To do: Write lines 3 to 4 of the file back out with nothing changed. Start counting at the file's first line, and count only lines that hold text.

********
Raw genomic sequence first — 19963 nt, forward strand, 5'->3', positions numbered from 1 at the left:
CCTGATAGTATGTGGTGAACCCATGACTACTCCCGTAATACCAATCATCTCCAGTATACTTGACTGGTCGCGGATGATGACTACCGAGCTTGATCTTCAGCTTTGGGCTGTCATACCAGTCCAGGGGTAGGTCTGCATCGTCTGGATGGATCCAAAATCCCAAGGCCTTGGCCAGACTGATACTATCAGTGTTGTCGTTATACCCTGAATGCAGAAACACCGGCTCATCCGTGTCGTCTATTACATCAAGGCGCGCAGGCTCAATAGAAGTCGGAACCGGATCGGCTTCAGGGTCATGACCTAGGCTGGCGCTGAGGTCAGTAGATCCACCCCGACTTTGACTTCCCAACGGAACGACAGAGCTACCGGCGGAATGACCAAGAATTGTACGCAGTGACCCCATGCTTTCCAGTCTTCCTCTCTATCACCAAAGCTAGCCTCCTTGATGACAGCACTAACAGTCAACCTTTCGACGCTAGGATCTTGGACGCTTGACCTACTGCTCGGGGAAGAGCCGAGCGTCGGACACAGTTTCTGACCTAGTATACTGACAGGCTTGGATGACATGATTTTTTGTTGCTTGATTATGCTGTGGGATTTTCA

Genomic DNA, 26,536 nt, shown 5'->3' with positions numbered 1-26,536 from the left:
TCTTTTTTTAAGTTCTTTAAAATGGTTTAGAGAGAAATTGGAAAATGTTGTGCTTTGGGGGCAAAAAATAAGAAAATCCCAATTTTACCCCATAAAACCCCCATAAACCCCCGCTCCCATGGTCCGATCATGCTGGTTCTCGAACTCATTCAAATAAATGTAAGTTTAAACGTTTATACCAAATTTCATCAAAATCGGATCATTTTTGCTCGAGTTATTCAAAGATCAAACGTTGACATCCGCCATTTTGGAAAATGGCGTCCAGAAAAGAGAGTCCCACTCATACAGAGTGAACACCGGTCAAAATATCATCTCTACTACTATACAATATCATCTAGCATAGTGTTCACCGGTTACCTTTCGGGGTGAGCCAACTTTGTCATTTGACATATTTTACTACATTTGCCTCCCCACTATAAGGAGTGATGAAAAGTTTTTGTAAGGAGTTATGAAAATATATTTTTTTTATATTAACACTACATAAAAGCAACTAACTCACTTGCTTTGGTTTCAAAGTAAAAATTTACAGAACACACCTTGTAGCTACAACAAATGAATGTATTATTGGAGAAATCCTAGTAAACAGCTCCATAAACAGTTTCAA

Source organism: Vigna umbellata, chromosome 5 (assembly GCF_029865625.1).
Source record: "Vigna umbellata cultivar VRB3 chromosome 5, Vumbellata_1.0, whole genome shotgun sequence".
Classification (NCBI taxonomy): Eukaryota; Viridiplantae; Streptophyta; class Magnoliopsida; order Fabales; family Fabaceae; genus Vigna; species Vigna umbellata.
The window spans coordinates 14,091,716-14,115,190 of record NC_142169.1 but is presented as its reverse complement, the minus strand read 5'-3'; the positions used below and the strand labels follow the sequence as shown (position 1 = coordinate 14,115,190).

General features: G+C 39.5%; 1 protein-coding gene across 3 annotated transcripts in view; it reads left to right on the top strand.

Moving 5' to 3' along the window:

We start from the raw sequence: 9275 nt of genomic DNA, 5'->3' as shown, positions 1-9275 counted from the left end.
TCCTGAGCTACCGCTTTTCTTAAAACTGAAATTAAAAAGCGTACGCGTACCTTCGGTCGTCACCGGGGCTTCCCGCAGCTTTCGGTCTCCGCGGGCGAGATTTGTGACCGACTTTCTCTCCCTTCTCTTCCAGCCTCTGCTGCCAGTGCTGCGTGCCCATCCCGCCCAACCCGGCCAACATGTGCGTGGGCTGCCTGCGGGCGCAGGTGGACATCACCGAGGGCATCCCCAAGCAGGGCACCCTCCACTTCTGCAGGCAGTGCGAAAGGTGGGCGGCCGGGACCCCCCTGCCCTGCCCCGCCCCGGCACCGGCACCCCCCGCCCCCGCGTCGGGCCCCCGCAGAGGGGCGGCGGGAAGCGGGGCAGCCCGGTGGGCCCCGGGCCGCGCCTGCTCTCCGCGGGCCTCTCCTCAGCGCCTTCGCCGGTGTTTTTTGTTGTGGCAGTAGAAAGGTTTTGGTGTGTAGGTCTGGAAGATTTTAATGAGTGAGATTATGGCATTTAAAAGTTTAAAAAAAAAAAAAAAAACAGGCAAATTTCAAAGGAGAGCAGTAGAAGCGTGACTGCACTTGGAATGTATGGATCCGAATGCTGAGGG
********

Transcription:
Genomic DNA, 26,536 nt, shown 5'->3' with positions numbered 1-26,536 from the left:
TCTTTTTTTAAGTTCTTTAAAATGGTTTAGAGAGAAATTGGAAAATGTTGTGCTTTGGGGGCAAAAAATAAGAAAATCCCAATTTTACCCCATAAAACCCCCATAAACCCCCGCTCCCATGGTCCGATCATGCTGGTTCTCGAACTCATTCAAATAAATGTAAGTTTAAACGTTTATACCAAATTTCATCAAAATCGGATCATTTTTGCTCGAGTTATTCAAAGATCAAACGTTGACATCCGCCATTTTGGAAAATGGCGTCCAGAAAAGAGAGTCCCACTCATACAGAGTGAACACCGGTCAAAATATCATCTCTACTACTATACAATATCATCTAGCATAGTGTTCACCGGTTACCTTTCGGGGTGAGCCAACTTTGTCATTTGACATATTTTACTACATTTGCCTCCCCACTATAAGGAGTGATGAAAAGTTTTTGTAAGGAGTTATGAAAATATATTTTTTTTATATTAACACTACATAAAAGCAACTAACTCACTTGCTTTGGTTTCAAAGTAAAAATTTACAGAACACACCTTGTAGCTACAACAAATGAATGTATTATTGGAGAAATCCTAGTAAACAGCTCCATAAACAGTTTCAA